9781949586121 BIBLE DIFFICULTIES THE NEW TESTAMENT DOCUMENTS

Some have tried to show from the life-style of the early church that Christians ought to live without private possessions or personal wealth of any kind. “No one said that any of the things which he possessed was his own,” Luke tells us: “they had everything in common” (Acts 4:32). This example of sacrifice is a challenge to all Christians, especially the affluent, but it does not teach that private ownership is wrong. The terrible fate of Ananias and Sapphira makes that clear (Acts 5:1–11).

The OT is particularly positive in its attitude to wealth. “All hard work brings a profit, but mere talk leads only to poverty” (Prv 14:23). But the Book of Proverbs also paints in the darker side of the biblical picture. Riches may be a blessing, say the wise, but they can also lead to broken relationships and personal disaster (Prv 18:23; 22:16).

Ancient Greek jewelry, an indication of the personal wealth of a few.

These practical warnings anticipate Jesus’ teaching about the dangers of becoming rich. Affluence, he taught, can destroy peace (Mt 6:24–34), blind people to the needs of others (Lk 16:19–31), stand between individuals and the gateway to eternal life (Mk 10:17–27), and even bring God’s judgment (Lk 12:16–21). He told his disciples not to accumulate personal wealth (Mt 6:19), and praised those who gave up their possessions (Mt 19:29). [This was primarily for the first century apostles, who were going to give their entire lives to God’s work. You will note that it was wealthy Christians who funded the apostle Pauls travels at times. Andrews]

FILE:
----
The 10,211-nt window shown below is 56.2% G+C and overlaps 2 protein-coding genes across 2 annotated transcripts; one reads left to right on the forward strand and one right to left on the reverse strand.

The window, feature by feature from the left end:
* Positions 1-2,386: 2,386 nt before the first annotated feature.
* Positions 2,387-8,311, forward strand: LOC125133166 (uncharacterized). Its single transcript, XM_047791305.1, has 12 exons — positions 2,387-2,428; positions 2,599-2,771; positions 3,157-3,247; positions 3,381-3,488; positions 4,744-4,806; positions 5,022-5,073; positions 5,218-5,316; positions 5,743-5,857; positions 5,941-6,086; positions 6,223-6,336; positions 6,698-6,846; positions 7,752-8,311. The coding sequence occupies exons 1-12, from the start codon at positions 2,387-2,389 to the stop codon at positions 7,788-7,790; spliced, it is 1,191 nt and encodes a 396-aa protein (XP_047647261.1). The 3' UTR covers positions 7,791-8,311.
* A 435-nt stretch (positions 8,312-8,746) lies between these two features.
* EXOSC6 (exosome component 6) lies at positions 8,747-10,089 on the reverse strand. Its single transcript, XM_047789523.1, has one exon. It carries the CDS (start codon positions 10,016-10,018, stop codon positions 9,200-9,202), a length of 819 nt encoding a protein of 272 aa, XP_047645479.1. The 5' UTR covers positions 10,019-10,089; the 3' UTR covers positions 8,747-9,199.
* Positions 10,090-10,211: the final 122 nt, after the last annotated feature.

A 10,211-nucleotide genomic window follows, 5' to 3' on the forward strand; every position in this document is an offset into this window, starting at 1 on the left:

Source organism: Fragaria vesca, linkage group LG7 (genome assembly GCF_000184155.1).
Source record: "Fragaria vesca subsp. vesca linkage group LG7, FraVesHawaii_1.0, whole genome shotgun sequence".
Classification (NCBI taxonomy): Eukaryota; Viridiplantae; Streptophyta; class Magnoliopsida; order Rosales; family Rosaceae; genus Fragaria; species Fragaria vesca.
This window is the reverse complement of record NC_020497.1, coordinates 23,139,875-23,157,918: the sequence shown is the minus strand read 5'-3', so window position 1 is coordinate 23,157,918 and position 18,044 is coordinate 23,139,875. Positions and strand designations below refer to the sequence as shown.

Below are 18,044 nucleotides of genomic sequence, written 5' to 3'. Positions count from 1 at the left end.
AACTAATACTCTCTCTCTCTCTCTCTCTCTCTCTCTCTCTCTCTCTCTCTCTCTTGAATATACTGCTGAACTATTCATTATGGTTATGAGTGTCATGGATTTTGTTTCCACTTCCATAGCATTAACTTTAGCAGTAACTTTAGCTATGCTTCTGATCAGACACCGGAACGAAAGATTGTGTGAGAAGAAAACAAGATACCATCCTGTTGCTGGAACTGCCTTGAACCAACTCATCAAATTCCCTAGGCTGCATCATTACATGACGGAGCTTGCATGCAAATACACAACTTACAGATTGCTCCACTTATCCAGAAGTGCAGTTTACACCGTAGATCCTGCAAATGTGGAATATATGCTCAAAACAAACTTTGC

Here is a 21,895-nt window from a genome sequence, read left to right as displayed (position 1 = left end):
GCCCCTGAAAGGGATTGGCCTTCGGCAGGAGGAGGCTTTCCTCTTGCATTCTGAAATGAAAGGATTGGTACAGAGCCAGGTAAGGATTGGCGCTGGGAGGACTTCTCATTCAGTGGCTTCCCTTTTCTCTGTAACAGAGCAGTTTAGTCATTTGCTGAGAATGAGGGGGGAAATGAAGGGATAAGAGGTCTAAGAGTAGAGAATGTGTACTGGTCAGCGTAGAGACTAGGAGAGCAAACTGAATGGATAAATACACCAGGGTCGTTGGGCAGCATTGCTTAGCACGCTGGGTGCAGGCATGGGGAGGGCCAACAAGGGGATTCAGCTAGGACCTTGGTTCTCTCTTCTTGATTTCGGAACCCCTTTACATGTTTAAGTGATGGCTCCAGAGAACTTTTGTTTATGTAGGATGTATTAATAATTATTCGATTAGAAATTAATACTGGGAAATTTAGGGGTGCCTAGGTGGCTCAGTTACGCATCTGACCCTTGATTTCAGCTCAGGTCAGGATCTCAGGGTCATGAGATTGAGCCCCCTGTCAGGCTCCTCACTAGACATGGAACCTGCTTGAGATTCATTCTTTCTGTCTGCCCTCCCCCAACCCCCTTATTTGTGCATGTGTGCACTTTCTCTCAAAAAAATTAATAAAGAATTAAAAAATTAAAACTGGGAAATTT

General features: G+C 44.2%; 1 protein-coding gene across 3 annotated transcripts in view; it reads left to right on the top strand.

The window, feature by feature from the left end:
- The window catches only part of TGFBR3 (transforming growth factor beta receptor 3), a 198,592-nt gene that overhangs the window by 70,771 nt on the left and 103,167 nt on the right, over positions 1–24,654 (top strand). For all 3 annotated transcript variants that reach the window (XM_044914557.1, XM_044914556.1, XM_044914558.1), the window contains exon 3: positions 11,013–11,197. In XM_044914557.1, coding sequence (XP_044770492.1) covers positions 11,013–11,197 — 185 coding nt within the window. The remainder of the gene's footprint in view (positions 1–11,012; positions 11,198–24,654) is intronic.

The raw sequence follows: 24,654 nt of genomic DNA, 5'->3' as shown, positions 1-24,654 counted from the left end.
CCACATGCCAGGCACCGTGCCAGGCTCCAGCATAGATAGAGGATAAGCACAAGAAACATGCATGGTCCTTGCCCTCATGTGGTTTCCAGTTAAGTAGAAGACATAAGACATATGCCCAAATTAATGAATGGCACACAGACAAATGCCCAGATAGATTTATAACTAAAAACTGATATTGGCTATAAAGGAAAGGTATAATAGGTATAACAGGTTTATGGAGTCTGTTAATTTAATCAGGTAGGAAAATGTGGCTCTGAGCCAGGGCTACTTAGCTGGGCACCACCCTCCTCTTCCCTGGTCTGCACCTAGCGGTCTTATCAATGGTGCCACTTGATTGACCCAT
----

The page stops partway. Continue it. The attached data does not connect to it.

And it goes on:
These strong words suggest that Jesus was against wealth, but his sharp warnings are not in fact directed against riches in themselves. What he condems is the wrong attitudes many people have toward acquiring wealth, and the wrong ways in which they use it. Longing for riches, not having them, chokes the spiritual life like weeds in a field of grain (Mt 13:22). The greedy desire to have more doomed the unforgiving servant (Mt 18:23–35). And the rich man’s selfishness, not his wealth, sealed his fate (Lk 16:19–26). Paul captures the main lesson in these parables exactly when he writes to Timothy, “For the love of money is the root of all evils” (1 Tm 6:10).